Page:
Campbell Scott remembers reading the script the very first time and how it stuck in his mind. “There’s a scene in the middle of the movie that’s one of the best I’ve ever read.” He relished the opportunity to play a kind of role he is not usually considered for. “Simon is very challenging, not entirely likable, manipulative, also pretty charming, and has a real sway over people that can be dangerous, which is a lot of fun to play. Of all the casting, I’m probably the biggest deviation from the novel,” continues DeCubellis. “Campbell is a perfect example of how a great actor makes the material better. The version of Simon in the book works great in the book, but Campbell being Campbell takes that role and makes it less familiar and more interesting by being a more believable form of lunatic that Caroline would more believably fall for.”
The final member of the quartet in the film is Jennifer Beals who plays Lisa Wren, the wife of Adrien Brody’s character.
“I think everyone can relate to the theme of temptation,” she says. “I like to think of Lisa as the moral center of the story. She is determined to protect her family as any she-wolf would from outside dangers,”
DeCubellis loved this idea. “Jennifer does an amazing job of being the character grounded in reality who represents everything that Porter has to lose. She’s so brilliant at being strong, good and vulnerable. We talked a lot about the importance of Lisa’s character being the gravitational force that the whole story is in opposition to.”
As is often the case with independent films, actors are making room for it among their busy schedules shooting other projects. Adrien Brody didn’t even have a day off in between films, flying straight from the Czech Republic to New York to begin shooting the next day as Porter Wren. DeCubellis explains, “We didn’t have a rehearsal period for this movie. Instead I spent one day with each of the leads in the months or weeks before shooting to go line by line through the script and talk about all the ideas and ways it could be played. We talked and talked until we had a solid game plan going into the shoot. Some great ideas came out of those days, like Adrien coming up with the idea that Porter reads the Bazooka bubble gum comic and is inspired to have the confidence to call Caroline. Then on the day it was just about blocking at the location.” The ambitious scheduling meant they had to hit the ground running every day, clear on what the targets were in order to keep on schedule.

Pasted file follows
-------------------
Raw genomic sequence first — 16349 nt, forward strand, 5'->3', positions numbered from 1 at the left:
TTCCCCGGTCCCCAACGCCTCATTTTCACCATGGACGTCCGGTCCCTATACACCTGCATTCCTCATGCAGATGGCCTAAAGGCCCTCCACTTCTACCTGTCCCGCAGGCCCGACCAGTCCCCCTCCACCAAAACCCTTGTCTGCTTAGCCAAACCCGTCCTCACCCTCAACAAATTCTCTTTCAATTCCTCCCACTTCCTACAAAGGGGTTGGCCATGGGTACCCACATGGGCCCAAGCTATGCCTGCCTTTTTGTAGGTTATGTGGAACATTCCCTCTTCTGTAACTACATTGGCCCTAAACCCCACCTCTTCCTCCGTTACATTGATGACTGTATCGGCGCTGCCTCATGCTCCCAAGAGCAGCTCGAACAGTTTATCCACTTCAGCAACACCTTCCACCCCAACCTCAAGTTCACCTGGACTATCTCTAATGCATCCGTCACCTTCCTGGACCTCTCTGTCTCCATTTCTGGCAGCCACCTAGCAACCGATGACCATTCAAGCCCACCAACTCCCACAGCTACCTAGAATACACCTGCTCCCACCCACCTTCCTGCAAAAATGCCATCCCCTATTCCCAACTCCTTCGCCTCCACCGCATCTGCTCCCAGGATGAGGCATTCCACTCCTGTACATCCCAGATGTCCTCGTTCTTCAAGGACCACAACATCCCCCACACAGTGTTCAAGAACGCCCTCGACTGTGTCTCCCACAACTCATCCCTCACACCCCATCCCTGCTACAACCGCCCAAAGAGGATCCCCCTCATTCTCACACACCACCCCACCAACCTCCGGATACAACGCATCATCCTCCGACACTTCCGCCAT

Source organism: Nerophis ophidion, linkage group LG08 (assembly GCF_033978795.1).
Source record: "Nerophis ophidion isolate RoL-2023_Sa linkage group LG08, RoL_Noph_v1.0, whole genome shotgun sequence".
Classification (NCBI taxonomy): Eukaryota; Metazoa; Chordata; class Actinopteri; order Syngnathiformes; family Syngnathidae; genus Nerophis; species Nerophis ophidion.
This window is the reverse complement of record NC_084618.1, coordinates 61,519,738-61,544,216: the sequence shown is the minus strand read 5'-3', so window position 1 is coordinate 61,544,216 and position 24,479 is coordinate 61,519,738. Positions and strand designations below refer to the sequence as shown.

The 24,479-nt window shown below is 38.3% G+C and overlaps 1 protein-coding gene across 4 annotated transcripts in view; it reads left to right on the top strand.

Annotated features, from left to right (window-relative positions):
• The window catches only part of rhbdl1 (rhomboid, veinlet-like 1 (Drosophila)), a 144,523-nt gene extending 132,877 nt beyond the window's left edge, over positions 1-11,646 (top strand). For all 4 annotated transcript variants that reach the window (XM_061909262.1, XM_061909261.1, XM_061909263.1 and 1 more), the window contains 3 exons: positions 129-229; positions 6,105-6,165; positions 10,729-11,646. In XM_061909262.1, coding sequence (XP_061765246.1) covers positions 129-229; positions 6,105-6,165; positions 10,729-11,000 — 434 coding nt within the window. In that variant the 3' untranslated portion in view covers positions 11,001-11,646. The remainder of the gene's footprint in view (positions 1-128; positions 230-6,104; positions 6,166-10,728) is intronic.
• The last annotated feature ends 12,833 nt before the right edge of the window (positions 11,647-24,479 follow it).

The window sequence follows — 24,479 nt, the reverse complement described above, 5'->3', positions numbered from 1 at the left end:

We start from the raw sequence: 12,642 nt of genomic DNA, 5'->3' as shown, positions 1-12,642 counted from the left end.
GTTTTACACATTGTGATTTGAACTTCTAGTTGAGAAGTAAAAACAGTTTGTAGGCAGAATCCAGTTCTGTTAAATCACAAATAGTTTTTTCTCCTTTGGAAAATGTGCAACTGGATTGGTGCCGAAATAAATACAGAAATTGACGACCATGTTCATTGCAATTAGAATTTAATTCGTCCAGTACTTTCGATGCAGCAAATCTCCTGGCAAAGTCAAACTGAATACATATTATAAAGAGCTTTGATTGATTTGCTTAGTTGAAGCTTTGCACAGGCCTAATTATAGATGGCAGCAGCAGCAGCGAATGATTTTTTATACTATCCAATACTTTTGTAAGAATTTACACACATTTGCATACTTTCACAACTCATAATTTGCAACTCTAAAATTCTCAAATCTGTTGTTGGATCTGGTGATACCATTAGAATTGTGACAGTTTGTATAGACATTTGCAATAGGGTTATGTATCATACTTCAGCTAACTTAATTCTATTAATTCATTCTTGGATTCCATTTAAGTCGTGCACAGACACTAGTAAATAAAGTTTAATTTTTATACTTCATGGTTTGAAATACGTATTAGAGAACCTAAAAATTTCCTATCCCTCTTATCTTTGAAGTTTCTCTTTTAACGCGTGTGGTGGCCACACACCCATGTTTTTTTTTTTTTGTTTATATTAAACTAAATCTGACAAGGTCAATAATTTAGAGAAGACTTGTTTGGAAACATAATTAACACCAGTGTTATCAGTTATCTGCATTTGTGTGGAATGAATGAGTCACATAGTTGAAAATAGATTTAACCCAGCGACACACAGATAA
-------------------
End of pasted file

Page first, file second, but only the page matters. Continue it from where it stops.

“What’s exciting about this process is that the actors were doing the scenes for the first time in front of the camera. Neither knew how the other would play it and so they are reacting in real time as their characters. I think we caught some really special moments in every scene because of this approach,” DeCubellis concludes.
Brian DeCubellis couldn’t be happier to have the vision in his head now out in the world. “Every single day on the set I would look at the monitor and see a specific shot I had dreamed up years ago and would be like ‘there it is.’ It was like I was coming from the future back to visit the set I had already been on. I had deja vu every day from having imagined the experience so hard for so long,” says DeCubellis. “And in the end it was even better than I had thought it would be.”
Manhattan Night’s synopsis: The story of Porter Wren, a New York City tabloid writer with an appetite for scandal. On the beat he sells murder, tragedy and anything that passes for the truth. At home he is a model family man, devoted to his loving wife. But when a seductive stranger asks him to dig into the unsolved murder of her filmmaker husband Simon, he can’t resist. In this modern version of a classic film noir, we follow Porter as he is drawn into a very nasty case of sexual obsession and blackmail – one that threatens his job, his marriage and his life.
Brian DeCubellis, the making of Manhattan Night
Clip – Family Morning